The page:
My entire life, being outdoors has been a representation of freedom, transportation, and entertainment. It may have started with winning a full size BMX bike in a raffle at age five (this bike was far, far too large for a five-year-old). Even prior to the two-wheeler, I had a three-wheeled “big wheel” that skidded across the tennis court and gave me a deep sense of freedom. My personal relationship with bicycles allowed me to be outside for hours on end and see the world – or at least our neighborhood backwoods trails in suburban Michigan. This early love of movement and the feeling of the wind in my hair, whether it on skis, bikes, or out on the lake, became a driving force in my daily life.
For me, it’s a huge blessing and privilege to orient around this staple of nature, and I believe that people gain perspective, compassion, acceptance, joy, and love for the environment when they spend more time outdoors – the more undeveloped the environment, the better. We have lost some values and benefits that come from nature, and I’m on a mission to change that with a few suggestions, a bit of encouragement, and research on how realigning with the natural world can benefit both us and the environment.
The more nature we are exposed to, the more likely we are to be healthy. Recently, research shows that forest bathing (or spending time in forest environments) promotes lower concentration of cortisol (a stress hormone), pulse rate, blood pressure, and sympathetic nerve activity, as well as greater parasympathetic nerve activity, more than time spent in city environments. Coupled with the lower levels of noise, light, and air pollution, it seems a strategy in preventative medicine (and a smart investment) is to seek out and utilize forest environments.
Humans are beings of nature; our natural habitat is the world at large. In industrialized and technology-based societies, we are often removed from nature. Studies show children having outdoor time is linked to relationship health, being less sedentary, and a declining chance for obesity. In theory, we encourage youngsters to play outdoors, but based on children’s preferences, access to ample outdoor space for city dwellers, and rigorous demands for homework and productivity, this can be an uphill battle. Additionally, there are statistical correlations between access to greenery and human physical activity with health, indicating that we can physically and emotionally benefit from being out in nature.Studies also suggest that natural environments may have direct and positive impacts on personal well-being. When evaluating children and adolescents, there is conditional support for the benefit of nature-based experiences on self-esteem, self-efficacy, resilience, and academic and cognitive performance. In addition, when exposed to nature, children tend to increase their social and behavioral skills. And finally, direct economic benefits include that nature time is relatively free, decreasing healthcare costs.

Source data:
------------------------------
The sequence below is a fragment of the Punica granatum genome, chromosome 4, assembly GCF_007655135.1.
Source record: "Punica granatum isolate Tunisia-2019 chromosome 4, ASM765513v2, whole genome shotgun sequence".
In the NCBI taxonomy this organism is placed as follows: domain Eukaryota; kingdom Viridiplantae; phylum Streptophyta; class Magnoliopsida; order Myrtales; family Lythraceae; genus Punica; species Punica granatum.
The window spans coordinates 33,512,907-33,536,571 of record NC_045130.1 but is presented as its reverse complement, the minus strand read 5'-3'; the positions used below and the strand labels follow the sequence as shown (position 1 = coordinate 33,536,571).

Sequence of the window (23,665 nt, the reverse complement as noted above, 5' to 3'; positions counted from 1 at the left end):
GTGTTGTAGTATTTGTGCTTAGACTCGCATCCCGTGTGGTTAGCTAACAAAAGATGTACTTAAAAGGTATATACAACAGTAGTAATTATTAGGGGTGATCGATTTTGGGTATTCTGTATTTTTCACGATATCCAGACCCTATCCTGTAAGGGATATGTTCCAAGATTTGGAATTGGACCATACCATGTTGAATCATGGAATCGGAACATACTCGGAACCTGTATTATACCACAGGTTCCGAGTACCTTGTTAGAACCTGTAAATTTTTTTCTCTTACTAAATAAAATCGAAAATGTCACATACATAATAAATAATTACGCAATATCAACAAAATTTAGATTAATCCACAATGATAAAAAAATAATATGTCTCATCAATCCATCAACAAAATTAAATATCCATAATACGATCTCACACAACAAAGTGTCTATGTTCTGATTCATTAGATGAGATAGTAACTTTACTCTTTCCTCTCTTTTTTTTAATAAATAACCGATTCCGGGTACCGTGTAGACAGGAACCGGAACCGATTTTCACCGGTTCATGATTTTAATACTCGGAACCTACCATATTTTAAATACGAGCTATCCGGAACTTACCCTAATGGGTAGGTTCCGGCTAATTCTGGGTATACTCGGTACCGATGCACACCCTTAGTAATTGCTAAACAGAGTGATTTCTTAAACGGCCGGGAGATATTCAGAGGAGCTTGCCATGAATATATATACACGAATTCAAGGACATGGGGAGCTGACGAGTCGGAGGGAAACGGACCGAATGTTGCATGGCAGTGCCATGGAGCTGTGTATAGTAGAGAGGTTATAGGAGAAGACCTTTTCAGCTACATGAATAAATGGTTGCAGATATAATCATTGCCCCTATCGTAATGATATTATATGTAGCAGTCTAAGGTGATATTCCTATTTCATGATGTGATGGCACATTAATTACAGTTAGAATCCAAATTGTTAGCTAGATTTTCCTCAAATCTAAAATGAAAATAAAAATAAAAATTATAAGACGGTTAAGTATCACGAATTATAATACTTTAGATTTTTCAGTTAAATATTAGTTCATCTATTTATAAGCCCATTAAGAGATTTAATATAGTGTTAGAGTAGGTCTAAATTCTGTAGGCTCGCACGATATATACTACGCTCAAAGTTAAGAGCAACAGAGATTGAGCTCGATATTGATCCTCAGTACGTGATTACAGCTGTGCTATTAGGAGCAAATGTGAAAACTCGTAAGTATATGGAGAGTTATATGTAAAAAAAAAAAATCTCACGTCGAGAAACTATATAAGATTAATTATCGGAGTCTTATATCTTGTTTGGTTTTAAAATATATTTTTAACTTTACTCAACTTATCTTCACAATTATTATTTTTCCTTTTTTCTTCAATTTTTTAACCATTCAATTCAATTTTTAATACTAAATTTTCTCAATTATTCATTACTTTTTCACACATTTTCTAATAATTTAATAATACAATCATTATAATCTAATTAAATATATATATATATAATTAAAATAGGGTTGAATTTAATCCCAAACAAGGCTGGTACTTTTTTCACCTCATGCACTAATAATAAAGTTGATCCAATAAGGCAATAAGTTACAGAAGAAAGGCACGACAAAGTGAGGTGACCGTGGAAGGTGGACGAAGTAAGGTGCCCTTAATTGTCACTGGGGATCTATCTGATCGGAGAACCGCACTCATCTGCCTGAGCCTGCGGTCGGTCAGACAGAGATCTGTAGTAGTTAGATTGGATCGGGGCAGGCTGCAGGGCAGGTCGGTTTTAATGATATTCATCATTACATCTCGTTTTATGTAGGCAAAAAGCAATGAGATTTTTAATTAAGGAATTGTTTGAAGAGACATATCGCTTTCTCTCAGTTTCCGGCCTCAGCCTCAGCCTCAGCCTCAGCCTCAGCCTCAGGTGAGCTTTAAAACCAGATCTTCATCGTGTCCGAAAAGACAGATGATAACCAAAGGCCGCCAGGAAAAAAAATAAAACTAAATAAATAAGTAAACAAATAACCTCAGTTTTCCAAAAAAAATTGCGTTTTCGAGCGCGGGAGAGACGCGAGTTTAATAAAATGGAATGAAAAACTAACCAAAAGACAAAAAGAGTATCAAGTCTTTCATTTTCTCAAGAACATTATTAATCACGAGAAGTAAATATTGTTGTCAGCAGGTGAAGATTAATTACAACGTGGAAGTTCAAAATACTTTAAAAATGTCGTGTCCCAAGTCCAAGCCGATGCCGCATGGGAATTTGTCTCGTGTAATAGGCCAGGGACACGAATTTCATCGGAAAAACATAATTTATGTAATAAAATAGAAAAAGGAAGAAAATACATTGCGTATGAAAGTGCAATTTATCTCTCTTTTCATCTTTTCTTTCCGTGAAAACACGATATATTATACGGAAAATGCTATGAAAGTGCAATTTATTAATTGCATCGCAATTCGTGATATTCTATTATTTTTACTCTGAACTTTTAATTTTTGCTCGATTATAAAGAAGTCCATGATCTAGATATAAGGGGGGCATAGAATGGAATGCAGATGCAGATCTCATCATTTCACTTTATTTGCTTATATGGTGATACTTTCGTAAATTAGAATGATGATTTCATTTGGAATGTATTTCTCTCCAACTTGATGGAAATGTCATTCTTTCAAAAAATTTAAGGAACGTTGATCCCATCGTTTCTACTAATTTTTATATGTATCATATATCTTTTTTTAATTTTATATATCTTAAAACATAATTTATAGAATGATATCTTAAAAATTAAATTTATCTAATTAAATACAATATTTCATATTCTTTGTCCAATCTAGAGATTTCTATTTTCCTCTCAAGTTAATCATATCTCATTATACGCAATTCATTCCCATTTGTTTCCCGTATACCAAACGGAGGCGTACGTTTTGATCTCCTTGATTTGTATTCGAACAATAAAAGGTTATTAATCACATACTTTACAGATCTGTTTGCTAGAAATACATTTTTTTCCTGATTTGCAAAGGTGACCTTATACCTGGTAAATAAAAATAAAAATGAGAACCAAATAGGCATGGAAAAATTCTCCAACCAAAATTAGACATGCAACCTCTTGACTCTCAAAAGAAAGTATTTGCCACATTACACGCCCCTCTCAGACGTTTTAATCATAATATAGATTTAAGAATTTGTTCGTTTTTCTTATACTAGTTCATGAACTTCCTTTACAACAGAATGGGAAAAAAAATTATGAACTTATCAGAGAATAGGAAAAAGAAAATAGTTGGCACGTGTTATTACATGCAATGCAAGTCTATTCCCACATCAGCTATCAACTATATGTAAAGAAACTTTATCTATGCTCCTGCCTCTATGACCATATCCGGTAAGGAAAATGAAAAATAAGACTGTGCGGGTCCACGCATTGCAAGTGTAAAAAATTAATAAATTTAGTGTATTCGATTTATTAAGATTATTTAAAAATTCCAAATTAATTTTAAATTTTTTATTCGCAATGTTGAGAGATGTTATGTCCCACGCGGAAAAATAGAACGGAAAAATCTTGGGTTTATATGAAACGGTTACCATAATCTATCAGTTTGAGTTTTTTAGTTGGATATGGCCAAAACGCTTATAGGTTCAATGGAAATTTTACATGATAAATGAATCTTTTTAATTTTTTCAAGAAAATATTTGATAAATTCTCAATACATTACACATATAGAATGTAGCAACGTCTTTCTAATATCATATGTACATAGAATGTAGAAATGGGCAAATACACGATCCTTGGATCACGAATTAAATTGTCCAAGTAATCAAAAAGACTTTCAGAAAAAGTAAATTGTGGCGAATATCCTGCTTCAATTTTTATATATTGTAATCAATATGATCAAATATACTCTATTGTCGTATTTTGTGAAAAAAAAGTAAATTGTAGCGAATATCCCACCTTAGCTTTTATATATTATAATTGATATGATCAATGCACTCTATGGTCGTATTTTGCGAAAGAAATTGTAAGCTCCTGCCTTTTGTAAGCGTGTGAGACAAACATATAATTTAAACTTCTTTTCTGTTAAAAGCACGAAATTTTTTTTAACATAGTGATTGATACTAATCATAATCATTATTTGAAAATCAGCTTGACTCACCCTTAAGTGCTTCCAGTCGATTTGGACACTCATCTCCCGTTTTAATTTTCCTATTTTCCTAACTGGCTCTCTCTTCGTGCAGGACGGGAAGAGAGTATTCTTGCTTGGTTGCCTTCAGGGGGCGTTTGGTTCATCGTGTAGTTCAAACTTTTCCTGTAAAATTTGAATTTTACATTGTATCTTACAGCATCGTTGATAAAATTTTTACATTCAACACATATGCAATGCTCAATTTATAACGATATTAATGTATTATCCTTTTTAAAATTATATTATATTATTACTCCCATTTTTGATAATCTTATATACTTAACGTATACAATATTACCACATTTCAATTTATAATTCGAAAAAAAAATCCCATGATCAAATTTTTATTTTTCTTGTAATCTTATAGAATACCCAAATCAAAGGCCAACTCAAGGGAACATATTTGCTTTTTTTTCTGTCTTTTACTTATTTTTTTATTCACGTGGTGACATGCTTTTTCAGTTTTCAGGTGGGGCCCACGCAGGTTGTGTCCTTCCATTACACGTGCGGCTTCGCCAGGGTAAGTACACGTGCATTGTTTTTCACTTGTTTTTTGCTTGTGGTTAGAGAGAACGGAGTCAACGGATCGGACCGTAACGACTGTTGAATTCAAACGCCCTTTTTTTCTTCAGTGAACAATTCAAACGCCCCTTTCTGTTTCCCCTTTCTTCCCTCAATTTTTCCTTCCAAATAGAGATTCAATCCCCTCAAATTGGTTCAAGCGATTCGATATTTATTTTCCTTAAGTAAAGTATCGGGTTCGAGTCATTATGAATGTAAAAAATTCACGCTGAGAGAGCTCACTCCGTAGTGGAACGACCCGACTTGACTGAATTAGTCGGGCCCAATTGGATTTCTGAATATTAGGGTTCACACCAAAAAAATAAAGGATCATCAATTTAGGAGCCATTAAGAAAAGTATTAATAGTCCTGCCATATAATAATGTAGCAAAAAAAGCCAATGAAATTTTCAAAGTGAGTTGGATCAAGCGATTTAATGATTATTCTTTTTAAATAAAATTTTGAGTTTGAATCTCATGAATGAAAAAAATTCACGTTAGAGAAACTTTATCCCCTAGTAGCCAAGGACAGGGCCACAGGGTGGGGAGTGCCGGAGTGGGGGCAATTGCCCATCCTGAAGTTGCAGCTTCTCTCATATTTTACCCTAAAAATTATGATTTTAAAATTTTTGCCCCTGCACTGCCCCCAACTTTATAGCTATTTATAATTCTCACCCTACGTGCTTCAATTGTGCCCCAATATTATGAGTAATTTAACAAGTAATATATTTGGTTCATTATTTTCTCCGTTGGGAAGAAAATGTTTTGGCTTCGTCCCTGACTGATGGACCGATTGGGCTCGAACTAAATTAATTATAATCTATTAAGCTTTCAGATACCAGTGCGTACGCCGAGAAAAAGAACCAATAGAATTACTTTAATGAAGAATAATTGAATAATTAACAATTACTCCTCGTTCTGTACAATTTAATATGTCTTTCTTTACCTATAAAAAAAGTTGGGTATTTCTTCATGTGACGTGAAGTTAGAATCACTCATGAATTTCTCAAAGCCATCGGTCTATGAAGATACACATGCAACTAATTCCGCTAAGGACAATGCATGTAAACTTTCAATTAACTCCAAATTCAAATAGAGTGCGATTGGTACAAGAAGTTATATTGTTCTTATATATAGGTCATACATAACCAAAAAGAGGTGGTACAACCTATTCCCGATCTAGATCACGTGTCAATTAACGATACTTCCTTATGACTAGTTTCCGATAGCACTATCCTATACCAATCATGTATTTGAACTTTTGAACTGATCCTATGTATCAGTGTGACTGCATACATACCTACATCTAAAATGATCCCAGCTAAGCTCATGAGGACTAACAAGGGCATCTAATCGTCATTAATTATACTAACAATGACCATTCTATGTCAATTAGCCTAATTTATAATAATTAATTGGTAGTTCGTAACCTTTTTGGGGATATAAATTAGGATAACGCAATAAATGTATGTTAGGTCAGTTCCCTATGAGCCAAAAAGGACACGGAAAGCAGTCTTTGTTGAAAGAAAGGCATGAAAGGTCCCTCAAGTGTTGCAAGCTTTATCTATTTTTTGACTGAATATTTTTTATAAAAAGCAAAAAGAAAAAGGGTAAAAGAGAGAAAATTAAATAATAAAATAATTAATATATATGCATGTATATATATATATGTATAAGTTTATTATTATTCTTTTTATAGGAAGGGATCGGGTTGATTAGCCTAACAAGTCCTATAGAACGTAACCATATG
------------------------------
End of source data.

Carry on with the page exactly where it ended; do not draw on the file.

In addition to the intrinsic benefits of the exercise, outdoor activity can be more beneficial than the same activity stimulated by technology in the gym. With advanced virtual reality technologies, computer-aided visuals can make the brain thinks it’s in nature or any other setting. But, it’s actually increasing our separation from time spent in nature. What’s more, smartphones prevent us from being present while actually in nature; this can be seen at any national park, where visitors are more concerned with capturing the best photo in front of the vista, rather than connecting with or bring present to the landscape itself. When (and if) possible, people should seek outdoor pursuits – sans technology. Rather than adding to an already-busy weekday schedule, consider starting with weekends and holidays!
Spending time outside can actually benefit the earth, as our emotional affinity toward nature can lead to protective actions toward the environment. This means we can cultivate the intrinsic value of protecting our precious natural lands, including state and national parks. It is suggested that there is a connection between human psychology and ecology, in that we may be useful to find each within the other. The field of “Ecopsychology” considers that perhaps pervasive of isolation and dysfunction in the human psyche have a root in the loss of connection with the natural world, and that by reestablishing the connection, we, as a species, can heal and grow like trees, plants, and animals. In fact, by communing with nature via cultivating spaciousness, consciousness, and deep sensory awareness to the wide-open lands, we may be able to find our way back to our truest inner nature.